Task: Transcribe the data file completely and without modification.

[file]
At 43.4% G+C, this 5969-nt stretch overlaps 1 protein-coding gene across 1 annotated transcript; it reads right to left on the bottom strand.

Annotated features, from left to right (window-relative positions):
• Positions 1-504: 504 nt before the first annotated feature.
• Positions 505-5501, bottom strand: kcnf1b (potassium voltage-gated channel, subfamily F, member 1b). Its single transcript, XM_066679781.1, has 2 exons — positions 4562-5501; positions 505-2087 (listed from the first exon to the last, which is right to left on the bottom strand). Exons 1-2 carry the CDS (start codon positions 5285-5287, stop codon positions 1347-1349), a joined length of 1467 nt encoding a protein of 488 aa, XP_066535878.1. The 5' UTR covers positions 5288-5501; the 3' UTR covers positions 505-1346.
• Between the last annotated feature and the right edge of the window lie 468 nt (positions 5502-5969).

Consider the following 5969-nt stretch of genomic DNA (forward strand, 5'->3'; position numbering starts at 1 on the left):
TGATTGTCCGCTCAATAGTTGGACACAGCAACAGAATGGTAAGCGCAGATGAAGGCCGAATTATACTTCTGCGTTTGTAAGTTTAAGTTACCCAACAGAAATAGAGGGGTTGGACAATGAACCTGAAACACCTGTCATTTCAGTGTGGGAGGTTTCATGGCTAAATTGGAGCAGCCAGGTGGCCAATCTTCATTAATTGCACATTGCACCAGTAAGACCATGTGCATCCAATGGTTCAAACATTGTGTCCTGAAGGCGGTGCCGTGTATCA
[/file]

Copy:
At 43.4% G+C, this 5969-nt stretch overlaps 1 protein-coding gene across 1 annotated transcript; it reads right to left on the bottom strand.

Annotated features, from left to right (window-relative positions):
• Positions 1-504: 504 nt before the first annotated feature.
• Positions 505-5501, bottom strand: kcnf1b (potassium voltage-gated channel, subfamily F, member 1b). Its single transcript, XM_066679781.1, has 2 exons — positions 4562-5501; positions 505-2087 (listed from the first exon to the last, which is right to left on the bottom strand). Exons 1-2 carry the CDS (start codon positions 5285-5287, stop codon positions 1347-1349), a joined length of 1467 nt encoding a protein of 488 aa, XP_066535878.1. The 5' UTR covers positions 5288-5501; the 3' UTR covers positions 505-1346.
• Between the last annotated feature and the right edge of the window lie 468 nt (positions 5502-5969).

Consider the following 5969-nt stretch of genomic DNA (forward strand, 5'->3'; position numbering starts at 1 on the left):
TGATTGTCCGCTCAATAGTTGGACACAGCAACAGAATGGTAAGCGCAGATGAAGGCCGAATTATACTTCTGCGTTTGTAAGTTTAAGTTACCCAACAGAAATAGAGGGGTTGGACAATGAACCTGAAACACCTGTCATTTCAGTGTGGGAGGTTTCATGGCTAAATTGGAGCAGCCAGGTGGCCAATCTTCATTAATTGCACATTGCACCAGTAAGACCATGTGCATCCAATGGTTCAAACATTGTGTCCTGAAGGCGGTGCCGTGTATCA